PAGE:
April 4, 2013

Visual Yoga Blog: The Cheater’s Guide to Doing the Splits.


If sitting in lotus position announces to the world that you, too, practice yoga, then doing the splits announces that you, too, have the flexibility of the yoga-practicing elite.

As we all know (ahem!), yoga is not about doing poses. It’s the feeling of connection to your body while doing the poses. This means that some yogis’ fixation with doing amazing things is just ego stuff.

That being said, while I still have an ego and, I’m guessing, you do too, let me show you how to do the splits, in case it’s useful.

First of all, not everybody should be trying to do the splits. If you have osteoporosis, arthritis, or need knee or hip replacement surgery, please do me a favor and choose walking or swimming instead. Ditto if you have any other garden-variety muscle, nerve or skeletal issues that even a five-year-old would go, “I don’t think you should be trying this, grandma.”


1. Before you get on your mat, be sure it has plenty of cushion for your knees. Though the pictures here do not illustrate this, you could either double up on your mat or put your mat on a carpet or similar soft surface.

2. Get into a lunge position as illustrated: right foot forward and directly between your hands. Left knee on the floor. If you have difficulty reaching the floor with the hands, use yoga blocks…or if you don’t have any, rest each hand on a thick, long-winded religious treatise.

3. Breathe. This pose actually starts in your mind. You are not acquiring flexibility, you are returning your legs to their natural state of flexibility. Someone pointed out to me that when you’re unconscious—when you are on an operating table—doctors can move your legs any which way they need, including putting you into the full splits. So there’s nothing physically structured into your body that makes for tightness—just residual muscular tension. Put differently, you’re not tight; you just have a consciousness of tightness, and that’s what we can breathe away.

4. After three slow breaths, straighten your front knee and raise the ball of the foot off the floor, as pictured. I call this the “pre-splits.” Stay for five slow breaths.

5. Now begin to slide your right heel forward, as pictured. If necessary, support yourself on your blocks/books, or hey, even add to them. After all, how long has it been since you put to good use The Complete Works of William Shakespeare?

6. Now is the time to stretch intelligently. As usual for any position, pain is your counselor. It tells you where you should stop. If you feel pain, or if you’re holding your breath, or if the intensity is so great that you’re dying to come out of the pose, then back off, either by coming higher up on the base of your fingers or adding the large-print edition of War and Peace under one hand and Gone with The Wind under the other. No leaning forward; instead, keep your back upright. And keep your left knee pointed down, as illustrated.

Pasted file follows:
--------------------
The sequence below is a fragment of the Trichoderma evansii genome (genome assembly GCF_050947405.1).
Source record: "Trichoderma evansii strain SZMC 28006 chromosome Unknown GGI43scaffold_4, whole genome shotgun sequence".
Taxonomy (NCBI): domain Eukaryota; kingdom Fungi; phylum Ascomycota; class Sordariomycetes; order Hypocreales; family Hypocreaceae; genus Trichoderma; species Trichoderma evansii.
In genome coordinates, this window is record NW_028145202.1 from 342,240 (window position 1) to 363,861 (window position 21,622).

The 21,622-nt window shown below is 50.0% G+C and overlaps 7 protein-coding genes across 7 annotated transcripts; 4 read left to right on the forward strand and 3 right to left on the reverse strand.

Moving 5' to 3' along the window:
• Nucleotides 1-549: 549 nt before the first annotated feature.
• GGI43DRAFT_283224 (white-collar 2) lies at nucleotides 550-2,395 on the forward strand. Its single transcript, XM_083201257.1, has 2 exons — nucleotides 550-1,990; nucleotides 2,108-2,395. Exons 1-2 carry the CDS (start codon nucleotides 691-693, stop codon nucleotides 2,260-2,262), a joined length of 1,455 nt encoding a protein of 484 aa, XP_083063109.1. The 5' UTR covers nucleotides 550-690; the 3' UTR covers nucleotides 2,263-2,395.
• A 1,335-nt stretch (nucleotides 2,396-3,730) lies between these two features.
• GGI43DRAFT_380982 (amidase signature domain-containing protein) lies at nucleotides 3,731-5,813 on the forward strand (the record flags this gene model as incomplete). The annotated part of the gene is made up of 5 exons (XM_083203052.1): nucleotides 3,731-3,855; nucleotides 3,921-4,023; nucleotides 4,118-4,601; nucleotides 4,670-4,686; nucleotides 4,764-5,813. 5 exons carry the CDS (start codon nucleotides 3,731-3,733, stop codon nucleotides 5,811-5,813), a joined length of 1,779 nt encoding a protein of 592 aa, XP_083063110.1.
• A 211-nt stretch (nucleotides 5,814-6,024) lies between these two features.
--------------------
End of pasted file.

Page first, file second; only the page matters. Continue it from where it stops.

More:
7. Now here’s the secret to the pose: forget about trying to stretch further. Instead try to relax more. Breathe slow, rhythmic breaths into your pelvic floor, your right hamstring and your left quadriceps. Remember: you don’t return your legs to their natural state of flexibility by brute-forcing your way through, but rather by relaxing into the pose. Stay for 10 to 20 long breaths.

8. Repeat each of these steps on the other side.

Benefits: A more relaxed lower back, especially if your hamstrings are habitually tight. Better range of motion in your hips, your hamstrings and your quadriceps. Bragging rights to your spouse, your children, and your organic-produce person at the farmer’s market (who listens politely but couldn’t care less).

Avoid if: For any of the reasons laid out at the beginning, or if anything else hurts while in the pose, skip this. Differentiate between discomfort and pain: if you’ve never stretched like this, you’re bound to encounter discomfort; but if you’re in the grin-and-bear it camp, or you’re shallow-breathing to get through the pain, then, seriously, back off or do something else.

Final thoughts: For many people, this is the knee-jerk questions after test-driving this pose (also known in yoga as hanumanasana, incidentally): “How long till I can do the full splits?”

I don’t know what the answer is for you. All I know is that I’d been trying to do the splits for years and never sinking anywhere near the floor, until I took that workshop with the guy who said, “You’re already flexible; you’re just returning to your natural flexibility, and if you don’t believe me, look at what doctors can make your body do when you’re passed out on an operating table.”

After hearing that, I was in the full splits the following week.

I’m just sayin’.



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Ed: Bryonie Wise

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